Posted by Neill Abayon
For children who have been HIV-infected since birth, current anti-HIV drug regimens may protect against the delays in puberty that had been seen in HIV-infected children taking older regimens, according to researchers funded by the National Institutes of Health.
HIV appears to delay puberty. Among children born before 1990, more than 10 percent of HIV-positive girls and boys had not entered puberty by 12 and 13 years of age, respectively. However, a study published in the journal AIDS has found that puberty was delayed for less than 1 percent of children born since 1997, when more effective anti-HIV drug therapies became widely available. Combination antiretroviral treatments — three or more drugs from two or more different anti-HIV drug classes — are now the standard therapy.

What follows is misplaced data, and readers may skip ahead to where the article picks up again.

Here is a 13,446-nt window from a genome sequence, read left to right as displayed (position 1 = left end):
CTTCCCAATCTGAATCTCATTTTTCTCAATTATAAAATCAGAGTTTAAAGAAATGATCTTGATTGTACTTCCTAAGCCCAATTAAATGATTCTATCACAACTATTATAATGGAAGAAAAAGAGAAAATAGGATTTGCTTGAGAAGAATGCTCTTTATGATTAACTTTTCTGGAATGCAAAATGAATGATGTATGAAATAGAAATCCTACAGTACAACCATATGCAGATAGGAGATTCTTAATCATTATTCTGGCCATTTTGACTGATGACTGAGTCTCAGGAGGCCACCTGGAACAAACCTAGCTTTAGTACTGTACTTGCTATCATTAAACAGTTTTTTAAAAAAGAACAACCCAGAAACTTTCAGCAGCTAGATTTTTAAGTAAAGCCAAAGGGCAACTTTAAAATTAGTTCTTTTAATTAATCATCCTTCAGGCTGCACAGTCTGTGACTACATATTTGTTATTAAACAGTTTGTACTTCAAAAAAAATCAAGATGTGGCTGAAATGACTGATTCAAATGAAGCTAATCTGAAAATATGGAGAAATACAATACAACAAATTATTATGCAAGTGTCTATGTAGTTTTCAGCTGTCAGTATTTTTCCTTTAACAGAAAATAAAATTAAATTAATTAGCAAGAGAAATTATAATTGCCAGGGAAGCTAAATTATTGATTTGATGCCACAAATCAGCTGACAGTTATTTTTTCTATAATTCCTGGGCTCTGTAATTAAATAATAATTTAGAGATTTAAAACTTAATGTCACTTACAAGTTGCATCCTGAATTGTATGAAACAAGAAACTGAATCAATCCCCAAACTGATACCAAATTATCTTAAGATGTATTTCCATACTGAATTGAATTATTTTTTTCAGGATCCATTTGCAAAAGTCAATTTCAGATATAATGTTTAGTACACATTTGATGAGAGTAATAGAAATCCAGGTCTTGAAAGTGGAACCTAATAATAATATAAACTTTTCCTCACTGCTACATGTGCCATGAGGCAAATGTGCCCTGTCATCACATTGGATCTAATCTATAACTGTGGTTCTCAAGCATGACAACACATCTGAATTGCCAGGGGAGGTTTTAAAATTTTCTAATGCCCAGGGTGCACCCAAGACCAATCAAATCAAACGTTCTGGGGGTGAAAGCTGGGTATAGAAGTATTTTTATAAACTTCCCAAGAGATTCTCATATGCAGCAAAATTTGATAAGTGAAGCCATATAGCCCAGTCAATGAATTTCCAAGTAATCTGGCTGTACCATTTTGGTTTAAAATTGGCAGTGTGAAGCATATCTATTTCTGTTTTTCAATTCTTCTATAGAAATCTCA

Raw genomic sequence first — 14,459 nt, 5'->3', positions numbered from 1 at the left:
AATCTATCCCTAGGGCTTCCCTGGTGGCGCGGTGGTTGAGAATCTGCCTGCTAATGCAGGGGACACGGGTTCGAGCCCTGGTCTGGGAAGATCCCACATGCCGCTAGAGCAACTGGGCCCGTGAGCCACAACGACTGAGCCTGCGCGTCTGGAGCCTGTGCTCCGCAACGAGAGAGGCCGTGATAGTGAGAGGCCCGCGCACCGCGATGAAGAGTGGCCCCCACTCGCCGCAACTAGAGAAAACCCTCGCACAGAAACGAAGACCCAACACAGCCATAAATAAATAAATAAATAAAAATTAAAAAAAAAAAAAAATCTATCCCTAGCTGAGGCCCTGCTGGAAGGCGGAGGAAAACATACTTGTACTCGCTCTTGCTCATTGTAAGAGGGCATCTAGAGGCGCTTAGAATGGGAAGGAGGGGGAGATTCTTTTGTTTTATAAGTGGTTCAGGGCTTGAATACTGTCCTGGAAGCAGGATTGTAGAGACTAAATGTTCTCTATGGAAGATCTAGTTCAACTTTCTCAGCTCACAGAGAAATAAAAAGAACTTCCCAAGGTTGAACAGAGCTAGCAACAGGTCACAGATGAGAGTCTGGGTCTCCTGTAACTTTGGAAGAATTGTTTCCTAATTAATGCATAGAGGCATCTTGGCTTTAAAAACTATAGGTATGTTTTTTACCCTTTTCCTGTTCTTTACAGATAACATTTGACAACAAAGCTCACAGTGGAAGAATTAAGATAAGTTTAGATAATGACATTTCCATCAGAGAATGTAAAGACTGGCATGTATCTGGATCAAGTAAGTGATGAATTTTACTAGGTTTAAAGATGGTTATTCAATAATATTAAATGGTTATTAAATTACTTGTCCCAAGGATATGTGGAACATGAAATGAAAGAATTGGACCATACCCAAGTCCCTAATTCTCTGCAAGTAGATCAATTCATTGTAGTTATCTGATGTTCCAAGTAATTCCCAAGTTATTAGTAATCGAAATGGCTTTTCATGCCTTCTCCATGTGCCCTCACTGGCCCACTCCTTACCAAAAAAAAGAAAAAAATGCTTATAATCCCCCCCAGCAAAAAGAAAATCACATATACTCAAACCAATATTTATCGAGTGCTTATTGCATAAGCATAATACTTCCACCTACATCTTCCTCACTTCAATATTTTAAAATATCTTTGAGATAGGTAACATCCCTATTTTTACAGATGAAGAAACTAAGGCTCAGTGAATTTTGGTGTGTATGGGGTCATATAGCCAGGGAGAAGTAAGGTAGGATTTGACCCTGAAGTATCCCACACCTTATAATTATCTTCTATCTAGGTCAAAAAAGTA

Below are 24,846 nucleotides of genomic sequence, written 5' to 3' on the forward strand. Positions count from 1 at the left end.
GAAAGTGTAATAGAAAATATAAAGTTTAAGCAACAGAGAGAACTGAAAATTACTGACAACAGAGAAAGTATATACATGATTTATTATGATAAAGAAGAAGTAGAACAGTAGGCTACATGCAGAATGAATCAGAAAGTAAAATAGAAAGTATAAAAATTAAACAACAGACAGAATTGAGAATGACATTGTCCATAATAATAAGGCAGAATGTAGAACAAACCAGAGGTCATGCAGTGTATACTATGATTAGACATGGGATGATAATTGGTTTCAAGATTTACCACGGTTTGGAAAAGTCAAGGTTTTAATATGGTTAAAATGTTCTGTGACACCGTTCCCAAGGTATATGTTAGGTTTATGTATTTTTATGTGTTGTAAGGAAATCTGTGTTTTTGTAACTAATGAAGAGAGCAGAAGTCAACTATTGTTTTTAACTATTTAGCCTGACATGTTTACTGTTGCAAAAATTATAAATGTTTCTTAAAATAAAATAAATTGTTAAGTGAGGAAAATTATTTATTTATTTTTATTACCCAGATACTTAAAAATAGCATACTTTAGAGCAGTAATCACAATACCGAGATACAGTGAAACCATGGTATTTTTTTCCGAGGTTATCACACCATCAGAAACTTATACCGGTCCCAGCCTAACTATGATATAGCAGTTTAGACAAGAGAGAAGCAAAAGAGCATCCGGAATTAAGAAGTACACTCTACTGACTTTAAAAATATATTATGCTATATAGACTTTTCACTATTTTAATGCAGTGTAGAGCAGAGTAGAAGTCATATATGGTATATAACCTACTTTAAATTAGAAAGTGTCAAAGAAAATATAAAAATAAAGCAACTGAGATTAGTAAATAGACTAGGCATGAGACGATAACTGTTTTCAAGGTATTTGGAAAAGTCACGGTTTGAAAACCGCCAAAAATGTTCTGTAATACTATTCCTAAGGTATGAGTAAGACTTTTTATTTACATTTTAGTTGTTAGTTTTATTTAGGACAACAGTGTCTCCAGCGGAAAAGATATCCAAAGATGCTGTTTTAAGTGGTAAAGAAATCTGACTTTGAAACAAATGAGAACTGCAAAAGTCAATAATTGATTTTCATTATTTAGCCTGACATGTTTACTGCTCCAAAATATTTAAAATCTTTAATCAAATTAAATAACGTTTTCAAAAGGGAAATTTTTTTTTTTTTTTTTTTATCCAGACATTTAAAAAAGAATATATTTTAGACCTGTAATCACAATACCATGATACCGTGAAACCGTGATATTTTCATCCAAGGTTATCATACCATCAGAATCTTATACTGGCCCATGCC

Presumably, improved health resulting from the more effective therapy allows the children to enter puberty on a more age appropriate timetable, said study author Rohan Hazra, M.D., of the Maternal and Pediatric Infectious Disease Branch of the Eunice Kennedy Shriver National Institute of Child Health and Human Development (NICHD).
Based on information collected over 12 years from more than 2,000 HIV-infected boys and girls, the researchers found that for each year of combination antiretroviral treatment a child received, puberty started about a month earlier when compared to children with HIV who took other drug therapies or no drugs at all.